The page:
The companies further claim the law keeps tobacco makers from "making truthful statements about their products in scientific, public policy and political debates."
Reynolds doesn't oppose the whole law, just portions of it, said its spokesman, David Howard.
Under the Family Smoking Prevention and Tobacco Control Act, the FDA can limit nicotine in tobacco products, ban candy flavorings and bar labels such as "light." The FDA cannot ban nicotine or tobacco outright, but it can regulate what goes into tobacco products, make public those ingredients and block specific marketing campaigns, such as those aimed at children, the news service said.
Docs to Watch for Guillain-Barré After H1N1 Vaccine
Neurologists should be on the lookout for any signs of Guillain-Barré syndrome (GBS) in people vaccinated against H1N1 swine flu, the U.S. Centers for Disease Control and Prevention and the American Academy of Neurology announced Monday.
Experts do not expect the 2009 H1N1 vaccine to increase risk of the rare disorder, but are acting out "an abundance of caution," according to a news release from the American Academy of Neurology. Because of its association with the 1976 swine flu vaccine, GBS could be of greater concern with any pandemic vaccine, the release said.
"The active participation of neurologists is going to be critical for monitoring for any possible increase in GBS following 2009 H1N1 influenza vaccination," said Dr. Orly Avitzur, who is directing the AAN effort. The request comes as part of the CDC's national vaccine safety monitoring campaign.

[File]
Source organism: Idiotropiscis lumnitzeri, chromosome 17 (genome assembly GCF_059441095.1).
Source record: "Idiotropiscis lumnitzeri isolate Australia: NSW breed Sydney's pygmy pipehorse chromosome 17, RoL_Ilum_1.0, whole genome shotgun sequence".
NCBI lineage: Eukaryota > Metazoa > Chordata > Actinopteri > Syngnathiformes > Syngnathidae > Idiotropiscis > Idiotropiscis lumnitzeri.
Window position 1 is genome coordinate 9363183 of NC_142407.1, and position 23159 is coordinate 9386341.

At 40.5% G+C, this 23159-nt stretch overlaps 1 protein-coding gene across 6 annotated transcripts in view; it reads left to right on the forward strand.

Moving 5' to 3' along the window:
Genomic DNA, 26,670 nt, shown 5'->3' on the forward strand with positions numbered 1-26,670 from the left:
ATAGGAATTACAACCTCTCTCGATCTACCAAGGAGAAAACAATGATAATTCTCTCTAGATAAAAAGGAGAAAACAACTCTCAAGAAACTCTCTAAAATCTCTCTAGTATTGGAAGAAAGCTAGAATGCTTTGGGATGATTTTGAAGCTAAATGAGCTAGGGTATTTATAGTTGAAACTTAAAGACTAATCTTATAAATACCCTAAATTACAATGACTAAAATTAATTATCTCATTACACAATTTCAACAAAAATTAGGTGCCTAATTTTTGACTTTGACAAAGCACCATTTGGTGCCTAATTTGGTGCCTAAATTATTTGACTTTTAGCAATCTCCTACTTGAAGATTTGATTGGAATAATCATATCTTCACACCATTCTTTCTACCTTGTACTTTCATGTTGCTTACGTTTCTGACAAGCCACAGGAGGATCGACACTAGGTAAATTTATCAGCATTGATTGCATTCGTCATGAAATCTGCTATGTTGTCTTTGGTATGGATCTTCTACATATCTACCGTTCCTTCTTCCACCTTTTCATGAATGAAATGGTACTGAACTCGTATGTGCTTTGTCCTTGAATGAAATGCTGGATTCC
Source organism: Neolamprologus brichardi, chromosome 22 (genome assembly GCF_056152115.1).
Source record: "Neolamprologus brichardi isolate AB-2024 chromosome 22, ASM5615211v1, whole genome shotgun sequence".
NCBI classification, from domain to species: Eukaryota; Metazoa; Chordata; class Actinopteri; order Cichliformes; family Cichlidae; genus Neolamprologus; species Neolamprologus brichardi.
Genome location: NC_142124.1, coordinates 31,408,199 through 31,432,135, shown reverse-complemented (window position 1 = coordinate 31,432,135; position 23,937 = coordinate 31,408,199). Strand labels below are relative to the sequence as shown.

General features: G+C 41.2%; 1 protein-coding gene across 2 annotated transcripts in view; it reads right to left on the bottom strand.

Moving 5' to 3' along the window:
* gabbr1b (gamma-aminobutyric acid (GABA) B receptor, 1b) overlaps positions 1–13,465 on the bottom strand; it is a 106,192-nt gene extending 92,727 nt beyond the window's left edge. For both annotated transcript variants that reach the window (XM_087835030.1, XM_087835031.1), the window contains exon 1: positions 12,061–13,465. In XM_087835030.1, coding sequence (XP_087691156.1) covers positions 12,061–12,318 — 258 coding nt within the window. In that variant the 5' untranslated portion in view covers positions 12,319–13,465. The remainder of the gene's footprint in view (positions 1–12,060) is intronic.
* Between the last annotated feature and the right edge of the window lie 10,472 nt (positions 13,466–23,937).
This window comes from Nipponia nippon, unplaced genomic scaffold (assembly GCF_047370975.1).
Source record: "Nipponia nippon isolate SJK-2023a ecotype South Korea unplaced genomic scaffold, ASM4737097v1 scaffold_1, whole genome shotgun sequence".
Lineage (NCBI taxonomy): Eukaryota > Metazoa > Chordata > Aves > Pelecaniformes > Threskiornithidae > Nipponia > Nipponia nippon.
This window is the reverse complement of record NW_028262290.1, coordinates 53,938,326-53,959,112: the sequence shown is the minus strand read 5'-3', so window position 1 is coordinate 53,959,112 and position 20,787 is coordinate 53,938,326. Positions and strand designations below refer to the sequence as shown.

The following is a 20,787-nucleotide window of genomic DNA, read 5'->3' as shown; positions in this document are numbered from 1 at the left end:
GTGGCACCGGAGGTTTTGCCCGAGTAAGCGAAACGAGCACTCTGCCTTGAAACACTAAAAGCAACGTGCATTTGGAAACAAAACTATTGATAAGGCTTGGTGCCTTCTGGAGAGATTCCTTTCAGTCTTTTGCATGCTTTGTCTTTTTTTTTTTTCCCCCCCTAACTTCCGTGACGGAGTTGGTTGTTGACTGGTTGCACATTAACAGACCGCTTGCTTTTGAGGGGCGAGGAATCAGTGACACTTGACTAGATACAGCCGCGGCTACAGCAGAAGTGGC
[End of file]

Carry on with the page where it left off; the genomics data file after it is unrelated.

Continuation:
The H1N1 vaccine is still in production. Officials expect that vaccination of high-risk groups -- including health-care workers, infants, children and young adults ages 6 months through 24 years, pregnant women and adults with underlying health conditions -- will start this fall.
In GBS, the body's immune system attacks part of the peripheral nervous system, causing tingling and weakness in the extremities. It is usually, but not always, treatable.
Neurologists and other health-care professionals should use the CDC and FDA Vaccine Adverse Event Reporting System to report any post-vaccination adverse events, the announcement said.
Workouts Trump Angioplasty for Heart Woes, Experts Say
There's mounting evidence that exercise may be a better fix for clogged arteries than angioplasty, although persuading patients to be more physically active is the tough part, experts said at a meeting of the European Society of Cardiology on Sunday.
For example, one 2004 study, led by Rainer Hambrtecht of Klinikum Links der Weser in Bremen, Germany, found that nine out of 10 heart patients who bicycled regularly rid themselves of their cardiovascular troubles a year after beginning the exercise program, compared to 70 percent of patients who got angioplasty but didn't exercise.
"It's difficult to convince people to exercise instead of having an angioplasty, but it works," said Hambrecht, who spoke to the Associated Press from the meeting held in Barcelona, Spain.
Other research has shown that a third of heart attacks and strokes -- 280,000 U.S. heart deaths -- might be prevented if patients walked briskly for a total of 2.5 hours a week. However, experts say that less than 20 percent of heart patients get the recommended 30 minutes of exercise five times weekly.
Exercise lowers artery-clogging LDL (bad) cholesterol while boosting levels of "good" HDL cholesterol, it helps the body deal with sugar better, and it breathes new health into blood vessel walls, the AP noted.
But getting patients to get up off the couch and exercise regularly is a tough sell when compared to getting an angioplasty, which involves opening arteries with a tiny balloon and then inserting a mesh tube called a stent. These operations typically take less than a day in the hospital.
"Most patients want the quick fix," Dr. Christopher Cannon, an associate professor of medicine at Harvard University and spokesman for the American College of Cardiology, told the AP. "It's a lot easier to get your artery fixed than it is to exercise every day."